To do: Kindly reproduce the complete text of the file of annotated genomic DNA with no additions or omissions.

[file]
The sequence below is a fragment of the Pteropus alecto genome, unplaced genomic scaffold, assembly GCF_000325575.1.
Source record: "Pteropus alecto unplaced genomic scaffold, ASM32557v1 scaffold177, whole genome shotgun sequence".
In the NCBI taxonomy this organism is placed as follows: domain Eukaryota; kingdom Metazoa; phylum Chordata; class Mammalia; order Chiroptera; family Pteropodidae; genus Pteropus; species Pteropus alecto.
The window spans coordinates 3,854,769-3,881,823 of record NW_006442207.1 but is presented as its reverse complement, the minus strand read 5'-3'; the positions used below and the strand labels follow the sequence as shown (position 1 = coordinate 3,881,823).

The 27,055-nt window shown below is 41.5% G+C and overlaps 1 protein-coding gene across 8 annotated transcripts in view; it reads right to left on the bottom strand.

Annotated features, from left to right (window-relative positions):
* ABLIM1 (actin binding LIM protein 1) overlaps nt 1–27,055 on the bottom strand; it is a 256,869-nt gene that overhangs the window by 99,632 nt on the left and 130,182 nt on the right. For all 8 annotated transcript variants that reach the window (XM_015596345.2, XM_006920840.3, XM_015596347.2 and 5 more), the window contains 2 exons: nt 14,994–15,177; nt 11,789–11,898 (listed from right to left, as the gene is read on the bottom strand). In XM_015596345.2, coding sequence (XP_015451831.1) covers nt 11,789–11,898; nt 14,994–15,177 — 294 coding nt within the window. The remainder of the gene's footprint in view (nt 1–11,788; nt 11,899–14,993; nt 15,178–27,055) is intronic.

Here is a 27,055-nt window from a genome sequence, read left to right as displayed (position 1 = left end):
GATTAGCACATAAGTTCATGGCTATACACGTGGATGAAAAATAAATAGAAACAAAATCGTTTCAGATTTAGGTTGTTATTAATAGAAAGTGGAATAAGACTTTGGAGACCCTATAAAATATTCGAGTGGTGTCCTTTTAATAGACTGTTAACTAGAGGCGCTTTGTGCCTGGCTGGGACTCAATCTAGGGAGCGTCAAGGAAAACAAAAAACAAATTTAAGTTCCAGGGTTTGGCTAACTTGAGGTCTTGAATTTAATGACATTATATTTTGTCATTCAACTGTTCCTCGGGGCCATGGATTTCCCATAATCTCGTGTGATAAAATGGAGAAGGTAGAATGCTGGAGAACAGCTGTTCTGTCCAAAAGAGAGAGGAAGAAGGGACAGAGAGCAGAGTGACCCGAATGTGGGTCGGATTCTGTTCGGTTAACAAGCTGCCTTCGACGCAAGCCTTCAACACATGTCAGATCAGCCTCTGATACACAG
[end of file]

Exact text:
The sequence below is a fragment of the Pteropus alecto genome, unplaced genomic scaffold, assembly GCF_000325575.1.
Source record: "Pteropus alecto unplaced genomic scaffold, ASM32557v1 scaffold177, whole genome shotgun sequence".
In the NCBI taxonomy this organism is placed as follows: domain Eukaryota; kingdom Metazoa; phylum Chordata; class Mammalia; order Chiroptera; family Pteropodidae; genus Pteropus; species Pteropus alecto.
The window spans coordinates 3,854,769-3,881,823 of record NW_006442207.1 but is presented as its reverse complement, the minus strand read 5'-3'; the positions used below and the strand labels follow the sequence as shown (position 1 = coordinate 3,881,823).

The 27,055-nt window shown below is 41.5% G+C and overlaps 1 protein-coding gene across 8 annotated transcripts in view; it reads right to left on the bottom strand.

Annotated features, from left to right (window-relative positions):
* ABLIM1 (actin binding LIM protein 1) overlaps nt 1–27,055 on the bottom strand; it is a 256,869-nt gene that overhangs the window by 99,632 nt on the left and 130,182 nt on the right. For all 8 annotated transcript variants that reach the window (XM_015596345.2, XM_006920840.3, XM_015596347.2 and 5 more), the window contains 2 exons: nt 14,994–15,177; nt 11,789–11,898 (listed from right to left, as the gene is read on the bottom strand). In XM_015596345.2, coding sequence (XP_015451831.1) covers nt 11,789–11,898; nt 14,994–15,177 — 294 coding nt within the window. The remainder of the gene's footprint in view (nt 1–11,788; nt 11,899–14,993; nt 15,178–27,055) is intronic.

Here is a 27,055-nt window from a genome sequence, read left to right as displayed (position 1 = left end):
GATTAGCACATAAGTTCATGGCTATACACGTGGATGAAAAATAAATAGAAACAAAATCGTTTCAGATTTAGGTTGTTATTAATAGAAAGTGGAATAAGACTTTGGAGACCCTATAAAATATTCGAGTGGTGTCCTTTTAATAGACTGTTAACTAGAGGCGCTTTGTGCCTGGCTGGGACTCAATCTAGGGAGCGTCAAGGAAAACAAAAAACAAATTTAAGTTCCAGGGTTTGGCTAACTTGAGGTCTTGAATTTAATGACATTATATTTTGTCATTCAACTGTTCCTCGGGGCCATGGATTTCCCATAATCTCGTGTGATAAAATGGAGAAGGTAGAATGCTGGAGAACAGCTGTTCTGTCCAAAAGAGAGAGGAAGAAGGGACAGAGAGCAGAGTGACCCGAATGTGGGTCGGATTCTGTTCGGTTAACAAGCTGCCTTCGACGCAAGCCTTCAACACATGTCAGATCAGCCTCTGATACACAG